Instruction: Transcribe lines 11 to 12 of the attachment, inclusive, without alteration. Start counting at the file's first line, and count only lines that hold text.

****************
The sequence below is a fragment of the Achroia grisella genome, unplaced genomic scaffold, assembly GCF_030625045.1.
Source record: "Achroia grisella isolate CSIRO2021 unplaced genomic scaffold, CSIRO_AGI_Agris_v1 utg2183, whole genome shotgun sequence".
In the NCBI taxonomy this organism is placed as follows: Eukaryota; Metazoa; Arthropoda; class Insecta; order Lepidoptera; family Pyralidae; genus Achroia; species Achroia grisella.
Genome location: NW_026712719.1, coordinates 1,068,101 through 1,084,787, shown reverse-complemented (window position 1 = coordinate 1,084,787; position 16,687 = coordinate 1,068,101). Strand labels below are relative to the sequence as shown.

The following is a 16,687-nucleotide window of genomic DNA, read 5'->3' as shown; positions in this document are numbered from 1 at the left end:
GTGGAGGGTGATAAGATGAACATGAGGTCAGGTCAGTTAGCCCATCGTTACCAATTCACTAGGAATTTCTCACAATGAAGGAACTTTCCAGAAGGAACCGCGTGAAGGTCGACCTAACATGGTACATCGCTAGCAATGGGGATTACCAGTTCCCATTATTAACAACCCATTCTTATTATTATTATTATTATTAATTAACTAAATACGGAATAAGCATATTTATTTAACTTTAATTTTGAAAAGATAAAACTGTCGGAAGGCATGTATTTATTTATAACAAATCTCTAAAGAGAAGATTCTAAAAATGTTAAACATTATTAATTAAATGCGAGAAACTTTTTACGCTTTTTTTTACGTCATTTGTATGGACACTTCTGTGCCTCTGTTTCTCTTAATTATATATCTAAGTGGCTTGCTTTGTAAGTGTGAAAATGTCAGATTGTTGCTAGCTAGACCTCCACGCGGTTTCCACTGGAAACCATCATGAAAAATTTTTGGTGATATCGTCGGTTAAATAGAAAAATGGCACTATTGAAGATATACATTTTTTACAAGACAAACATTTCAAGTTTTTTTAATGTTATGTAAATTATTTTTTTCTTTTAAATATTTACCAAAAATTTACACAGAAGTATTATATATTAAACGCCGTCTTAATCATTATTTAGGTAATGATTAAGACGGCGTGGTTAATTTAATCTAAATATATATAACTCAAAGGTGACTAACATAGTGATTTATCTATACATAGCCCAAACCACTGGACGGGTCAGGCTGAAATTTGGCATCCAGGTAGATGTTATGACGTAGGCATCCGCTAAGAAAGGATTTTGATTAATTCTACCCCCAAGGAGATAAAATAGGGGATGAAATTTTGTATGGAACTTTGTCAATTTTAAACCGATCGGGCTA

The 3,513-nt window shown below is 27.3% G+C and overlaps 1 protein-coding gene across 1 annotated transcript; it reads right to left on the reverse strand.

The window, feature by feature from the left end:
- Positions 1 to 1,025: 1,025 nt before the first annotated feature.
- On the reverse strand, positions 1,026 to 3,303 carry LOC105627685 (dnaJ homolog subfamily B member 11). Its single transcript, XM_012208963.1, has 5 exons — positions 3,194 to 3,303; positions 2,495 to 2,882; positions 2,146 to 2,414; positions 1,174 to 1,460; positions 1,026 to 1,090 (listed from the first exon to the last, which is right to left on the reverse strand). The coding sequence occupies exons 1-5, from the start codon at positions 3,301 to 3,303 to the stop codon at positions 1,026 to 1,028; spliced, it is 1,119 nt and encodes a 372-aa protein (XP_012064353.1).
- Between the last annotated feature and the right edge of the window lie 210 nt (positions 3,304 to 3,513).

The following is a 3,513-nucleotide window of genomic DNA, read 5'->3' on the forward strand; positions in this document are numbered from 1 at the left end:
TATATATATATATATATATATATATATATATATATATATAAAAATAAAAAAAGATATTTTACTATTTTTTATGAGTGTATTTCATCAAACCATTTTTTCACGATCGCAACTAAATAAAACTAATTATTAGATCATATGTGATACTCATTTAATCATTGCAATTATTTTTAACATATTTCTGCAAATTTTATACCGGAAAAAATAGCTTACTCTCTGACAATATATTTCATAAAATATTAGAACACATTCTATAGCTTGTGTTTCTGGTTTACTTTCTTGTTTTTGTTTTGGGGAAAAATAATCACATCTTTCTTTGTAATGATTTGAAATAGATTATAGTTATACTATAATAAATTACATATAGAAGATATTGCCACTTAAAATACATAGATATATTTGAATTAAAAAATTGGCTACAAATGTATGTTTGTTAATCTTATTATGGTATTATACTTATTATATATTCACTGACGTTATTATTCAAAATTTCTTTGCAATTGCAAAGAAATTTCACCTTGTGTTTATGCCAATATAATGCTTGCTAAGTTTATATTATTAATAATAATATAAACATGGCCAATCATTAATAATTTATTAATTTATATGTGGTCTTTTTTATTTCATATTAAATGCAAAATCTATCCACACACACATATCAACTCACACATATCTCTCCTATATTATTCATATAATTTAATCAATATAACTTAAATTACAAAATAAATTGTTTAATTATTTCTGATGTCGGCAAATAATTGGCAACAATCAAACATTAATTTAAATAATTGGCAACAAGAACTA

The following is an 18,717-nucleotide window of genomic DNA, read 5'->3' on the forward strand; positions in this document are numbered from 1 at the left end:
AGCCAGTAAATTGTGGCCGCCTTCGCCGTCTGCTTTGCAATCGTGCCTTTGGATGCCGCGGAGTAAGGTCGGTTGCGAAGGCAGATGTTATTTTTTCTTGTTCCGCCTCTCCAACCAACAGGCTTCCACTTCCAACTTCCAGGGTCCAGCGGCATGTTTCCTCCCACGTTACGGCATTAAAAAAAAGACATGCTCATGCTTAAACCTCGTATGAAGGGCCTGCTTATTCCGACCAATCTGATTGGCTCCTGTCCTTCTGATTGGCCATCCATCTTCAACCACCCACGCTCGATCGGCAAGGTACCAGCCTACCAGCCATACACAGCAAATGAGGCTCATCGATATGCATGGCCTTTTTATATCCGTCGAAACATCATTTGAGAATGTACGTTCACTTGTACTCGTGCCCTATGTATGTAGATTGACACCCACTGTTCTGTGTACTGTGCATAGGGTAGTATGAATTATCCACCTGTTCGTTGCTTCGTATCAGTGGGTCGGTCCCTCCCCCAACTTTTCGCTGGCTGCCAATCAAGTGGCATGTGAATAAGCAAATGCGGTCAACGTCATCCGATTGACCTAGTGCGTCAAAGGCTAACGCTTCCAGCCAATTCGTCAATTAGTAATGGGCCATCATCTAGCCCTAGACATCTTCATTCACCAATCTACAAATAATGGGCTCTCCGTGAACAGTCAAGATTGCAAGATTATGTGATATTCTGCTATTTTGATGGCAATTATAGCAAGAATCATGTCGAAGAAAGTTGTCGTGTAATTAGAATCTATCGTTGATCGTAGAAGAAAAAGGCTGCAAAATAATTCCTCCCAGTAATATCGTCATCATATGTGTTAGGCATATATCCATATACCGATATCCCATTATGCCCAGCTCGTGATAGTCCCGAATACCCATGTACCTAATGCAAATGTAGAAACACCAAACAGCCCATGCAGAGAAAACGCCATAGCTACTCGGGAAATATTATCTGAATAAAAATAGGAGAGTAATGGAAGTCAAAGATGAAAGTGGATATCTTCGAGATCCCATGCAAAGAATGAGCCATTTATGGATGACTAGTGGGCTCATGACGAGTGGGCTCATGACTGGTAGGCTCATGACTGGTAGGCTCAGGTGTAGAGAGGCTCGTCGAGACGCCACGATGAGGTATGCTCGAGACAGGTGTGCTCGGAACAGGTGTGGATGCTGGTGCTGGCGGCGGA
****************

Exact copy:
- Between the last annotated feature and the right edge of the window lie 210 nt (positions 3,304 to 3,513).

The following is a 3,513-nucleotide window of genomic DNA, read 5'->3' on the forward strand; positions in this document are numbered from 1 at the left end: